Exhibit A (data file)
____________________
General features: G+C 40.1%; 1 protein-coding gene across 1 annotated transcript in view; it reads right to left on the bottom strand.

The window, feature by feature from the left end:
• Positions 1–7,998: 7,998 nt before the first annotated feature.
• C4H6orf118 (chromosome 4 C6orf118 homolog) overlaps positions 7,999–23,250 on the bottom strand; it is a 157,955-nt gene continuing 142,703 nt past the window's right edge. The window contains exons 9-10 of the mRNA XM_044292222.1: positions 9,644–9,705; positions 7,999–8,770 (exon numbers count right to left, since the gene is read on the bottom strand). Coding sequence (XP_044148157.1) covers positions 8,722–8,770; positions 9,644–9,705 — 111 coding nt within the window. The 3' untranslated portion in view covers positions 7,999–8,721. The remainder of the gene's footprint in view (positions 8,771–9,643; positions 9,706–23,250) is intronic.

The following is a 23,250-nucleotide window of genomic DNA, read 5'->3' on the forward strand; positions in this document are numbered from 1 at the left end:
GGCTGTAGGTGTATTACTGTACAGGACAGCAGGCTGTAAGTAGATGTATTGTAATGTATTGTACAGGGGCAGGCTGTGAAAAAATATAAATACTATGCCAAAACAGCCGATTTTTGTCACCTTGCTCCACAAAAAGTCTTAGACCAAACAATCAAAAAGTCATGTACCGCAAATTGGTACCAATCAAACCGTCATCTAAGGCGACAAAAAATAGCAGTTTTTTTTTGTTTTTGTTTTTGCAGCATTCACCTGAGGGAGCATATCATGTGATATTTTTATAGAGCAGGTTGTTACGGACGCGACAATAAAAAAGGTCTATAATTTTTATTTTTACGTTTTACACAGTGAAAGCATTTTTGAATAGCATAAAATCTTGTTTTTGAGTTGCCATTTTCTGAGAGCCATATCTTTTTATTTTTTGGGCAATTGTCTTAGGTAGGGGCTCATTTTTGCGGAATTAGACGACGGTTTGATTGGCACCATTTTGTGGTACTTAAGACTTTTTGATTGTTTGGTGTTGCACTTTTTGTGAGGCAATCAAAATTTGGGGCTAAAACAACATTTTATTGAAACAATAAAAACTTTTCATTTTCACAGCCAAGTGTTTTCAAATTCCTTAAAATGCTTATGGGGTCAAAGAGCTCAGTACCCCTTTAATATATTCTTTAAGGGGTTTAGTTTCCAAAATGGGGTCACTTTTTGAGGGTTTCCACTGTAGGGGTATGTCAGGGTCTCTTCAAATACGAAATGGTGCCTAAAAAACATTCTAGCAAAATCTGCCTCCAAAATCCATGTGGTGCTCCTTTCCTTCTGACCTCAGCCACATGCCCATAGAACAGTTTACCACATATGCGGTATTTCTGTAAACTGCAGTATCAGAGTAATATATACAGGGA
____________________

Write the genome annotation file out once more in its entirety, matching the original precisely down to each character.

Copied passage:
General features: G+C 40.1%; 1 protein-coding gene across 1 annotated transcript in view; it reads right to left on the bottom strand.

The window, feature by feature from the left end:
• Positions 1–7,998: 7,998 nt before the first annotated feature.
• C4H6orf118 (chromosome 4 C6orf118 homolog) overlaps positions 7,999–23,250 on the bottom strand; it is a 157,955-nt gene continuing 142,703 nt past the window's right edge. The window contains exons 9-10 of the mRNA XM_044292222.1: positions 9,644–9,705; positions 7,999–8,770 (exon numbers count right to left, since the gene is read on the bottom strand). Coding sequence (XP_044148157.1) covers positions 8,722–8,770; positions 9,644–9,705 — 111 coding nt within the window. The 3' untranslated portion in view covers positions 7,999–8,721. The remainder of the gene's footprint in view (positions 8,771–9,643; positions 9,706–23,250) is intronic.

The following is a 23,250-nucleotide window of genomic DNA, read 5'->3' on the forward strand; positions in this document are numbered from 1 at the left end:
GGCTGTAGGTGTATTACTGTACAGGACAGCAGGCTGTAAGTAGATGTATTGTAATGTATTGTACAGGGGCAGGCTGTGAAAAAATATAAATACTATGCCAAAACAGCCGATTTTTGTCACCTTGCTCCACAAAAAGTCTTAGACCAAACAATCAAAAAGTCATGTACCGCAAATTGGTACCAATCAAACCGTCATCTAAGGCGACAAAAAATAGCAGTTTTTTTTTGTTTTTGTTTTTGCAGCATTCACCTGAGGGAGCATATCATGTGATATTTTTATAGAGCAGGTTGTTACGGACGCGACAATAAAAAAGGTCTATAATTTTTATTTTTACGTTTTACACAGTGAAAGCATTTTTGAATAGCATAAAATCTTGTTTTTGAGTTGCCATTTTCTGAGAGCCATATCTTTTTATTTTTTGGGCAATTGTCTTAGGTAGGGGCTCATTTTTGCGGAATTAGACGACGGTTTGATTGGCACCATTTTGTGGTACTTAAGACTTTTTGATTGTTTGGTGTTGCACTTTTTGTGAGGCAATCAAAATTTGGGGCTAAAACAACATTTTATTGAAACAATAAAAACTTTTCATTTTCACAGCCAAGTGTTTTCAAATTCCTTAAAATGCTTATGGGGTCAAAGAGCTCAGTACCCCTTTAATATATTCTTTAAGGGGTTTAGTTTCCAAAATGGGGTCACTTTTTGAGGGTTTCCACTGTAGGGGTATGTCAGGGTCTCTTCAAATACGAAATGGTGCCTAAAAAACATTCTAGCAAAATCTGCCTCCAAAATCCATGTGGTGCTCCTTTCCTTCTGACCTCAGCCACATGCCCATAGAACAGTTTACCACATATGCGGTATTTCTGTAAACTGCAGTATCAGAGTAATATATACAGGGA